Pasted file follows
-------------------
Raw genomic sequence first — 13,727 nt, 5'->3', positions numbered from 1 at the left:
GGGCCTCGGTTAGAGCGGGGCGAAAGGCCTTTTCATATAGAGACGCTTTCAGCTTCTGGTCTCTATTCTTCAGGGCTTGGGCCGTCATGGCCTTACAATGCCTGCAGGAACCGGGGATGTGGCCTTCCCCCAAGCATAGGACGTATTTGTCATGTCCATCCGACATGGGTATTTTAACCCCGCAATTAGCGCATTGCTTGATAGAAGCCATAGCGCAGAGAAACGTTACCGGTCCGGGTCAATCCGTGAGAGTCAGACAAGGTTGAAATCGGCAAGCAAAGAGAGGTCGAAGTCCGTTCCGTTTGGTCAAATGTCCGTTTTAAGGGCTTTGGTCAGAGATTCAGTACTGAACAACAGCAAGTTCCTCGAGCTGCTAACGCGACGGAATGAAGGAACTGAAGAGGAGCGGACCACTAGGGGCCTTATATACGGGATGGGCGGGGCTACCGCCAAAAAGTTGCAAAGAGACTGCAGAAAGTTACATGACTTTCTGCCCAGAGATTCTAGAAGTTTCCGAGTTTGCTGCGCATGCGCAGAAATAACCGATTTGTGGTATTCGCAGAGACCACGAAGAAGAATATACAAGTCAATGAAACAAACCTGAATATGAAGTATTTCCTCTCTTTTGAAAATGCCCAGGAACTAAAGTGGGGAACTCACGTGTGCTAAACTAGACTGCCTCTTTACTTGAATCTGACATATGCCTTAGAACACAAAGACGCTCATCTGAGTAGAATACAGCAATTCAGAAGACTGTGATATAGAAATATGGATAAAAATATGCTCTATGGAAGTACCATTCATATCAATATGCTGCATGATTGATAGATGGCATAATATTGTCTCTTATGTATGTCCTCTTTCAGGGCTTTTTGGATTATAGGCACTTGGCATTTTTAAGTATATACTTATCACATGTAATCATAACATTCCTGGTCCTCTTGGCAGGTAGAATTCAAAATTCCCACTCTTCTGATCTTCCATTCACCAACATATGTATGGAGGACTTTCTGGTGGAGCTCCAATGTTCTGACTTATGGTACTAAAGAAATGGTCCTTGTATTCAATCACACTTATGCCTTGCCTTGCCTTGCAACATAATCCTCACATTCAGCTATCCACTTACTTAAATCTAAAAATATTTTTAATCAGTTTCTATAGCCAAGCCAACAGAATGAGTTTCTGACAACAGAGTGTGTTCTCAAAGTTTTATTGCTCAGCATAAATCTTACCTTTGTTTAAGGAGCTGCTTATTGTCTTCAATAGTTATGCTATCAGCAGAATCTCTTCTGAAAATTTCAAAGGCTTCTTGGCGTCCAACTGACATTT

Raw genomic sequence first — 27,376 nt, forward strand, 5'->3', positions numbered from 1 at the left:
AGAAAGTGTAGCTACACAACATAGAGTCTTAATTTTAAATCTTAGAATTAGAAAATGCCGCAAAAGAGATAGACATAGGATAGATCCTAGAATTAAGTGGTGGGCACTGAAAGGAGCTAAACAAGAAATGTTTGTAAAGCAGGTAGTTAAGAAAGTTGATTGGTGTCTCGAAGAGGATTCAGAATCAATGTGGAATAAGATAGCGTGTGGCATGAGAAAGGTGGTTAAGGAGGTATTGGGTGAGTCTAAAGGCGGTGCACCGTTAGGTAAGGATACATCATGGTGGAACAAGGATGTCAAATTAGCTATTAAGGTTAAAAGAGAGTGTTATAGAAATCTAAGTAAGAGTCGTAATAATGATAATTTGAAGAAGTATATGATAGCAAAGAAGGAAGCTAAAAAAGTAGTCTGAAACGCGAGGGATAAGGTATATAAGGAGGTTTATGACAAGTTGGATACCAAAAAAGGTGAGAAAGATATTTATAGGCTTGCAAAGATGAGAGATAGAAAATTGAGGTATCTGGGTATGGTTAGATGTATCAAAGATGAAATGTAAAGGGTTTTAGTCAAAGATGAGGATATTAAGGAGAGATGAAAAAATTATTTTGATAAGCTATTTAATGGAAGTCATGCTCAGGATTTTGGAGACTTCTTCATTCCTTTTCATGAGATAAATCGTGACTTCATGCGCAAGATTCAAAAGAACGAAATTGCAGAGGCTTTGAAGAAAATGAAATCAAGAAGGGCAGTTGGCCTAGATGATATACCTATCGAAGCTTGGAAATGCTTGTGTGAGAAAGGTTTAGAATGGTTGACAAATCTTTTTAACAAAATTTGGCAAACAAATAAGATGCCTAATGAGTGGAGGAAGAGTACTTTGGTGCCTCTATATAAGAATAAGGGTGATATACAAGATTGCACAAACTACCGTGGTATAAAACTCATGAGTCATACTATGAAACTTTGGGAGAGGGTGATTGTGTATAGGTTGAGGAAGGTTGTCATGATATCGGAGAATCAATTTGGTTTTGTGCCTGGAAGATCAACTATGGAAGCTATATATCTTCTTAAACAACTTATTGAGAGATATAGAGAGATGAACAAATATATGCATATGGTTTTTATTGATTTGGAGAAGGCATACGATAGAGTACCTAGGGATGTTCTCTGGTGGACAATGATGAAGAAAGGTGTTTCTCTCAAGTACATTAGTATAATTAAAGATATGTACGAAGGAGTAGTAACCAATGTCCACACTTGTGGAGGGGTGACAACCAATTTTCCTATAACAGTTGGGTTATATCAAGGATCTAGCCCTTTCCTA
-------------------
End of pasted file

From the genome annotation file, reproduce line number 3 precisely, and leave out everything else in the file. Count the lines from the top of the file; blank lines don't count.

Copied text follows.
Raw genomic sequence first — 27,376 nt, forward strand, 5'->3', positions numbered from 1 at the left: